Check smoke alarms
While you are changing your clocks to mark the end of daylight saving time, which officially is over at 2 a.m. Sunday, it's a good time to change the batteries in your smoke alarms, said Lawrence-Douglas County Fire & Medical.
According to the department, the most commonly cited causes of malfunctioning smoke alarms are worn or missing batteries.
Eve Tolefree, department division chief, said smoke alarm maintenance is a simple, effective way to reduce home fire deaths.
When time falls back at 2 a.m. Sunday, marking the end of daylight saving time, most people enjoy the extra hour of personal time, be it sleeping, finishing chores or partying.
"'Fall back' is usually the best, because you have an extra hour to do anything," said Ryan Neeland, 27.
That's unless, of course, you are working the overnight shift.
Some bartenders are expecting a rowdier crowd Saturday night and early Sunday morning, following the KU-K-State football game.
One Kansas University senior is already planning to take advantage of the time change.
"With that extra hour, especially on game day, I'll definitely spend more time out with my friends," said Megan O'Malley, 21, of Overland Park. "One more hour till last call."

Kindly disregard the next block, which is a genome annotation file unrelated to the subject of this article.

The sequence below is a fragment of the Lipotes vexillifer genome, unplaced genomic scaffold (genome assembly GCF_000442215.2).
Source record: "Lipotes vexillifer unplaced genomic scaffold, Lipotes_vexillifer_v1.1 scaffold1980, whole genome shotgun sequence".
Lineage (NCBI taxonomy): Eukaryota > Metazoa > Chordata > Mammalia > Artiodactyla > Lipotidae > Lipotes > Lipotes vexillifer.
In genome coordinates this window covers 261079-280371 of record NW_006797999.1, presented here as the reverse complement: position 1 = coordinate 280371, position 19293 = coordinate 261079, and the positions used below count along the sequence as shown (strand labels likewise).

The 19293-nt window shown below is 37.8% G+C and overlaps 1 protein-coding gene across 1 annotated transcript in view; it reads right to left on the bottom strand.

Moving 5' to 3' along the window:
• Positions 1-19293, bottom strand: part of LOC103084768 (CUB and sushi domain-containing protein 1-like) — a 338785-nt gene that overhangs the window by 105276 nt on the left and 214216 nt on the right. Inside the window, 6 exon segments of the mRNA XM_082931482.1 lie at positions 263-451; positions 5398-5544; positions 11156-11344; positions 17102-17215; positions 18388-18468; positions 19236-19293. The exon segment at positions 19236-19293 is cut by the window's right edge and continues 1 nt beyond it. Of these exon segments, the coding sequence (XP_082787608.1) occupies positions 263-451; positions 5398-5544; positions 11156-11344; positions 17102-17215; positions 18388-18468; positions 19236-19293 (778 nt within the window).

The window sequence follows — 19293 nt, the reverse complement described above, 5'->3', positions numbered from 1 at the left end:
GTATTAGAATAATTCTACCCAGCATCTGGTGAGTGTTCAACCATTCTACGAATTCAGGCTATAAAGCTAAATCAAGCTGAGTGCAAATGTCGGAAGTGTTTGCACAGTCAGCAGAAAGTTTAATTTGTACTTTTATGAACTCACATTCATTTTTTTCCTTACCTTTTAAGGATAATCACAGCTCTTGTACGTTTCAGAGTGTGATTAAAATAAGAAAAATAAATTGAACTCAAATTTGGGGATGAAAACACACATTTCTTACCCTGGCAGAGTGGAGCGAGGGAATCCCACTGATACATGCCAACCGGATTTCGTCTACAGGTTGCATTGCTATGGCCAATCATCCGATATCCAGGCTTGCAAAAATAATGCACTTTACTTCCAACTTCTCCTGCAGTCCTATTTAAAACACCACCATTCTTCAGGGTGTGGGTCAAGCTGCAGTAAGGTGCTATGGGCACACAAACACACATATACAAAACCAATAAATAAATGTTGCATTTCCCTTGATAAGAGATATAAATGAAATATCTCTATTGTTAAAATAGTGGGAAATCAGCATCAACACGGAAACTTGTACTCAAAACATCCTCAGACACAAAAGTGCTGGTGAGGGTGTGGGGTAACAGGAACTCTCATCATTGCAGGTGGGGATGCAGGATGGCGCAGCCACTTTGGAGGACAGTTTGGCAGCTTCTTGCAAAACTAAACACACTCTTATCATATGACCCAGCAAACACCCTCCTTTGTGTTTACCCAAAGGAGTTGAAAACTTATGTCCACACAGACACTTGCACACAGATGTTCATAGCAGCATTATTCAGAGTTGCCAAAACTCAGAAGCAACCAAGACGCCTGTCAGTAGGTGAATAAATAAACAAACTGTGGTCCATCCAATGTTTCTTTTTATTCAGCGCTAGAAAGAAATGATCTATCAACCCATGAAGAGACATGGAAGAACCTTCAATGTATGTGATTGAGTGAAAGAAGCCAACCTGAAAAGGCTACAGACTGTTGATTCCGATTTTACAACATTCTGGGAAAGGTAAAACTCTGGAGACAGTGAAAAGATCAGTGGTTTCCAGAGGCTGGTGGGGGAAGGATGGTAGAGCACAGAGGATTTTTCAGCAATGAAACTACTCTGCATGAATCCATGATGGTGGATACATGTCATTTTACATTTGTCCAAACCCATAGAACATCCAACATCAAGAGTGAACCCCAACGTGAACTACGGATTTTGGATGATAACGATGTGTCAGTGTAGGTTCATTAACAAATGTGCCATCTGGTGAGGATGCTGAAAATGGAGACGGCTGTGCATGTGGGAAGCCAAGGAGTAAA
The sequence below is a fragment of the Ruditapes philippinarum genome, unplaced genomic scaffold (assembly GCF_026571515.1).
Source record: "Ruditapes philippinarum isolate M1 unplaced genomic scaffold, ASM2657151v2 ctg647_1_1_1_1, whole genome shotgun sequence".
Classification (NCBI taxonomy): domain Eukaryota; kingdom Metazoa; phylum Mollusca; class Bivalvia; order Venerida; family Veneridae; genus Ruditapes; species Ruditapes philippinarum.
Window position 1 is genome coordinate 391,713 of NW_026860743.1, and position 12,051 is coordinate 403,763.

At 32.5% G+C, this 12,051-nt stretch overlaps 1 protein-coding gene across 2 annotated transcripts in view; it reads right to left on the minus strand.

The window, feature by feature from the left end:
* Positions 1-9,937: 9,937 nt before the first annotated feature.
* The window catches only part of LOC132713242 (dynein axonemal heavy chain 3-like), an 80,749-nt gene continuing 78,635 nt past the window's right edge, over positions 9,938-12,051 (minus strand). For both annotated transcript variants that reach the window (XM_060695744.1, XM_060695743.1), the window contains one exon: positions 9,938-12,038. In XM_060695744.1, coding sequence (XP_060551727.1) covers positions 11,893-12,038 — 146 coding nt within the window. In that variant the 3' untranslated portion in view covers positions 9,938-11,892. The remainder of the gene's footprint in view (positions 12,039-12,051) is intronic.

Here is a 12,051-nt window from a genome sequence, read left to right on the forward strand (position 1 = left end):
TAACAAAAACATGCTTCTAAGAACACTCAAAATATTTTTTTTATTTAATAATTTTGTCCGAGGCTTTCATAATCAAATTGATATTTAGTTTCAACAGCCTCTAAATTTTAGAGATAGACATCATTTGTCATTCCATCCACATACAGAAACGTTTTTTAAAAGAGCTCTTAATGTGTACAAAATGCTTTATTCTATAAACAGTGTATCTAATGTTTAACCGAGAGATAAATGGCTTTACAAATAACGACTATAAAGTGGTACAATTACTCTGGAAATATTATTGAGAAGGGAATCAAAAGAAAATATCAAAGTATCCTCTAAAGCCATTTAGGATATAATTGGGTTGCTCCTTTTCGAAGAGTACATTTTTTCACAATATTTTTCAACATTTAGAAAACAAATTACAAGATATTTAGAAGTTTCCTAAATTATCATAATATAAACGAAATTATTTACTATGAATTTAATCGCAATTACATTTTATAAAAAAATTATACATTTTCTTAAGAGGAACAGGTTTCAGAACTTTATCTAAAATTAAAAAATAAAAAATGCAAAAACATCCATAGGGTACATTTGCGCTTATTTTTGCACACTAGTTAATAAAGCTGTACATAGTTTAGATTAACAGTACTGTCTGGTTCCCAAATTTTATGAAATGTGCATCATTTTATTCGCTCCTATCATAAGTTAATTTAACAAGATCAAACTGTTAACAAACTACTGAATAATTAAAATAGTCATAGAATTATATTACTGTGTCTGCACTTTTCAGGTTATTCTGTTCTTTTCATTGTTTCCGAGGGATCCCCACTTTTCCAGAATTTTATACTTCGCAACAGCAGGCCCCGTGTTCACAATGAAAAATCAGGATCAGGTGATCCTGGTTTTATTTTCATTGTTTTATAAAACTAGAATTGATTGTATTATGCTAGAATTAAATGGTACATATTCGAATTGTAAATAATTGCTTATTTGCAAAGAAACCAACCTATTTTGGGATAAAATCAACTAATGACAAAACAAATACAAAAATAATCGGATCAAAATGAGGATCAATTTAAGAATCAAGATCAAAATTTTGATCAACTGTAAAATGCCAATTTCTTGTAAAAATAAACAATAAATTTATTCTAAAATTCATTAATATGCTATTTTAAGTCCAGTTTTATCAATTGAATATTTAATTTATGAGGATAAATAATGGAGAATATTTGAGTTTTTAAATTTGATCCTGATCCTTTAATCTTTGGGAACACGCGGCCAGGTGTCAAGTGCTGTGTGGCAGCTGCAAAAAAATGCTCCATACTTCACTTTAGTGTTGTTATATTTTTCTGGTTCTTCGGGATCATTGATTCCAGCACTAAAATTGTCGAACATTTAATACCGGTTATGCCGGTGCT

When Lawrence bars close at 2 a.m. the bar staff is trying to hustle people out the door. But Sunday morning, they will instead be looking at an extra hour of serving drinks and checking IDs.
Todd Nuss, 23, bartender at Louise's Bar, 1009 Mass., said, "I'll be a lot more tired. : But it will be OK; we're used to staying up late anyway."
"It's just that one more hour to wait to close the bar," said Erica Goddard, 23, a bartender at Replay Lounge, 946 Mass.
When the downtown Lawrence nightlife has quieted, that's when Deron Belt, 35, a baker at Great Harvest Bread, 807 Vt., is heading to work. He said the time change is "more of a psychological break than it is a physical one."
"It's the illusion of an extra hour," he said.
Third-shift workers accustomed to the early hours said although it's extra work, at least it's more pay.
"I know a lot of people enjoy the extra money, if nothing else," said Jill Abel, manager of the Kwik Shop at 1846 Mass. "As long as you keep yourself busy, the time seems to pass by."
Jamey Hasselle, 32, night auditor for Holiday Inn Express, 3411 Iowa, said overall he's not too worried about it. He'll just have an extra hour to complete the last of the check-ins, do paperwork and run reports, he said.
However, with a game this weekend, "the unexpected could happen," he said. "Being here in Lawrence we get a lot of late stragglers (from games and the bars)."
Later that morning, churchgoers may wake up confused about when to show up for services.
Kay Koch, membership associate at Plymouth Congregational Church, 925 Vt., said some people miss church or show up too early.
"It seems like (with fall back) they get here an hour early, and they are always a little upset with themselves," she said. "But they stay and have a cup of coffee and chat with everybody. Nobody leaves - they just stay and kind of grumble."